Trojan Horse strategy could fight all Ebola viruses
The research, available in Science online, outlines a novel therapeutic strategy from Albert Einstein College of Medicine, US Army Medical Research Institute of Infectious Diseases (USAMRIID), Vanderbilt University Medical Center, Integrated Biotherapeutics and The Scripps Research Institute.
The new strategy uses two antibodies that the scientists used to stop all of the five Ebola viruses from invading human cells. One of the antibodies even protected the mice against lethal doses of Ebola Sudan and Zaire, two of the most dangerous kinds of Ebola.
"It's impossible to predict where the next ebolavirus outbreak will occur or which virus will cause it,” study co-senior author Dr. Jonathan Lai said. “So the best therapy would be a monoclonal antibody that is active against the glycoproteins of all five ebolaviruses — and until our study, no such antibody had demonstrated the ability to do that. We hope that further testing in nonhuman primates will establish our antibodies as safe and effective for treating those exposed to any ebolavirus."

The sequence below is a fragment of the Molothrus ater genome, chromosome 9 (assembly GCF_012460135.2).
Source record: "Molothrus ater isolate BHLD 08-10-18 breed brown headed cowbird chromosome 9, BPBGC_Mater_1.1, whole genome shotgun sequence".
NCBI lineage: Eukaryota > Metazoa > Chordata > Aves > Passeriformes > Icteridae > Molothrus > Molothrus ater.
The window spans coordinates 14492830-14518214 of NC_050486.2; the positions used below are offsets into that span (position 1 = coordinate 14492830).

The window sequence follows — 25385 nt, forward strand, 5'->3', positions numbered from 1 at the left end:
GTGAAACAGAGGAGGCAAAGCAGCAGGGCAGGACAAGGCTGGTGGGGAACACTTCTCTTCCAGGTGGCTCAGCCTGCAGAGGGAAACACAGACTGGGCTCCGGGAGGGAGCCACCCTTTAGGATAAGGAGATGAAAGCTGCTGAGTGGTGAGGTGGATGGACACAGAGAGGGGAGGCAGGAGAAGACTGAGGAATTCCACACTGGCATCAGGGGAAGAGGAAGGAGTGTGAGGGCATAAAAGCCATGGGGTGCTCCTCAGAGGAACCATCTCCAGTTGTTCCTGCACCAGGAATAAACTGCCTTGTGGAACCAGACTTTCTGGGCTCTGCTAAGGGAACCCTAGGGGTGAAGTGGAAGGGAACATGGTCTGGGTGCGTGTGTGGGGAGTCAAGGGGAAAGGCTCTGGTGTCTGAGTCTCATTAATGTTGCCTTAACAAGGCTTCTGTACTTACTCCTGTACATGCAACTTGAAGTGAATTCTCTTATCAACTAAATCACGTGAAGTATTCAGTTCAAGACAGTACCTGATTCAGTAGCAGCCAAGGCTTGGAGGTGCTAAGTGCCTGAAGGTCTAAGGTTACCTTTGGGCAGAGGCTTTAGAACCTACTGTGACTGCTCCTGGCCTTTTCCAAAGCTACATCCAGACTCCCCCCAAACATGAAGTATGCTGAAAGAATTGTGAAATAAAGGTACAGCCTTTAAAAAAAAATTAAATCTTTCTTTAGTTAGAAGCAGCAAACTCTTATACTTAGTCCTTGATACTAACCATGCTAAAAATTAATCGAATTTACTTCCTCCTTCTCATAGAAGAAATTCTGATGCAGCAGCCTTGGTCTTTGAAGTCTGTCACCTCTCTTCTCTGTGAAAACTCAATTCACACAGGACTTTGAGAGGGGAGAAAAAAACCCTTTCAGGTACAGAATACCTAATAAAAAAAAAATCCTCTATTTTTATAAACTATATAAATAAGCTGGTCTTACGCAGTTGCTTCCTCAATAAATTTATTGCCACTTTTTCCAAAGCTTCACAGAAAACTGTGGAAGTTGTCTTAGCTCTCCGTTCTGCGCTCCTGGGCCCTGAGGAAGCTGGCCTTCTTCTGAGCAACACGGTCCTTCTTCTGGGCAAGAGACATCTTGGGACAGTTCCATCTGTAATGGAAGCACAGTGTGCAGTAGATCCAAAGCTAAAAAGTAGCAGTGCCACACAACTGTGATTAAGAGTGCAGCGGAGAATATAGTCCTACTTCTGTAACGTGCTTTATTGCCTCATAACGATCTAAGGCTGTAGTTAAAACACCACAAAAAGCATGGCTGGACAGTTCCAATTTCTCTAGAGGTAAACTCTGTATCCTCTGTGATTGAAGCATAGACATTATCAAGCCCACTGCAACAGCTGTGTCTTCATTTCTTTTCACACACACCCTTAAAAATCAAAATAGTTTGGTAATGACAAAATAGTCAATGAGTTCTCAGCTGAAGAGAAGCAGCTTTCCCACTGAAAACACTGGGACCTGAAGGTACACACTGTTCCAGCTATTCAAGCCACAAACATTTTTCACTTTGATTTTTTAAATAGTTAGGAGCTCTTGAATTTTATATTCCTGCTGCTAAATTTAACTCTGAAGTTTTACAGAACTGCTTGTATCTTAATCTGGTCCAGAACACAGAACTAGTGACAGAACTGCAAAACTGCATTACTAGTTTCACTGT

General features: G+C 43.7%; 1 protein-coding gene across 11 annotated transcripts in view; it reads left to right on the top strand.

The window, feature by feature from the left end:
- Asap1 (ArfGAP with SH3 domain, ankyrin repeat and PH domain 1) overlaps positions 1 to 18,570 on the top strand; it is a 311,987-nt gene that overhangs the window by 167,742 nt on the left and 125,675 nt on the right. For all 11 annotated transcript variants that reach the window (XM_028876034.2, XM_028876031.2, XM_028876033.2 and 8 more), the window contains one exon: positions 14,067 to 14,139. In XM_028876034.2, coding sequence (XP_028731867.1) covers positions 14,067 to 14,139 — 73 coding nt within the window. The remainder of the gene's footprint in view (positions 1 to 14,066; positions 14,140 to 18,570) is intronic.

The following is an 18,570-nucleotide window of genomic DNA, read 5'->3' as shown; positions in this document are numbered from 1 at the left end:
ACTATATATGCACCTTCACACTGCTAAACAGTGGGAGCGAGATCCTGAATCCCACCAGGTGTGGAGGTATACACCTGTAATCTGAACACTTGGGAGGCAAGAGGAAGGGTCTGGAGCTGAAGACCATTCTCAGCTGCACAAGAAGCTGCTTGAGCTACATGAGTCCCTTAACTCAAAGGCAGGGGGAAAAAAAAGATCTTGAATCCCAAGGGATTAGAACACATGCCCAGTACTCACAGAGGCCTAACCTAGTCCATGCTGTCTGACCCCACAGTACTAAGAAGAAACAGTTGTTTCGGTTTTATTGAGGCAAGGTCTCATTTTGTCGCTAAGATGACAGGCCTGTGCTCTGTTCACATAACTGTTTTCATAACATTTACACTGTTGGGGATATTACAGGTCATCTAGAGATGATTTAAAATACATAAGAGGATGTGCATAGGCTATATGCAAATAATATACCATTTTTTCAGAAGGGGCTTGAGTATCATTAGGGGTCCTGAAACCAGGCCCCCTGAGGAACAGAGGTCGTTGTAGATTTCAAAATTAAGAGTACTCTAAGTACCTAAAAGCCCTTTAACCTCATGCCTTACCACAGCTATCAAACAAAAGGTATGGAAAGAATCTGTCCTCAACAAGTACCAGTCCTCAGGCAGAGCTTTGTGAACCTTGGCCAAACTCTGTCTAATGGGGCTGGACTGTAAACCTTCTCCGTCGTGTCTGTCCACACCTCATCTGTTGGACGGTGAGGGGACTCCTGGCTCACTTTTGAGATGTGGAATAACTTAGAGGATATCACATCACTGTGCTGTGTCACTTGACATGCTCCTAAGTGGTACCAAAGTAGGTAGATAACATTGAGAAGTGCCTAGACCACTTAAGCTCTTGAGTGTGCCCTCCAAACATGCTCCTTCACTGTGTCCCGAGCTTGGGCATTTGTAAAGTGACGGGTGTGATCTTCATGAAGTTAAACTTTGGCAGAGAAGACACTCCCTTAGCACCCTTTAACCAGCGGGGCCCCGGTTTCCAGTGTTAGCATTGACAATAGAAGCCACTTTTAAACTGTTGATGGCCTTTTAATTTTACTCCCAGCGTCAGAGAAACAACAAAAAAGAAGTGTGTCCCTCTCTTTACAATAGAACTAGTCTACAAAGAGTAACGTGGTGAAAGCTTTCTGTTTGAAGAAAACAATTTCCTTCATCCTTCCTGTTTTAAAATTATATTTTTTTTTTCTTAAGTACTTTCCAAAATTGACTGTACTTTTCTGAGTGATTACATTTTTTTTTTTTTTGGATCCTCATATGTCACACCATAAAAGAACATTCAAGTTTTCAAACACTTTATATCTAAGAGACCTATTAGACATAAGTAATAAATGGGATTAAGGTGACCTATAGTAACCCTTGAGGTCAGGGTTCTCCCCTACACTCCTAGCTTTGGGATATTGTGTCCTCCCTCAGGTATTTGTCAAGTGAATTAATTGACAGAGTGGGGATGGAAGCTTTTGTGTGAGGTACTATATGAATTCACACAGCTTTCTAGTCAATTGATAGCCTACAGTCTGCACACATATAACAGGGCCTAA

The scientists hope that the same approach will be useful for fighting other viruses that have been difficult to treat.
"We would love to extend this approach to Ebola's distant cousin, Marburg virus, to create a true pan-filovirus therapeutic antibody,” co-senior author Kartik Chandran said. “Furthermore, we hope that our Trojan Horse antibody strategy of targeting viruses in lysosomes might work against other disease-causing viruses like flu, dengue, or Lassa, which, like Ebola, also enter host-cell lysosomes as part of their life cycles."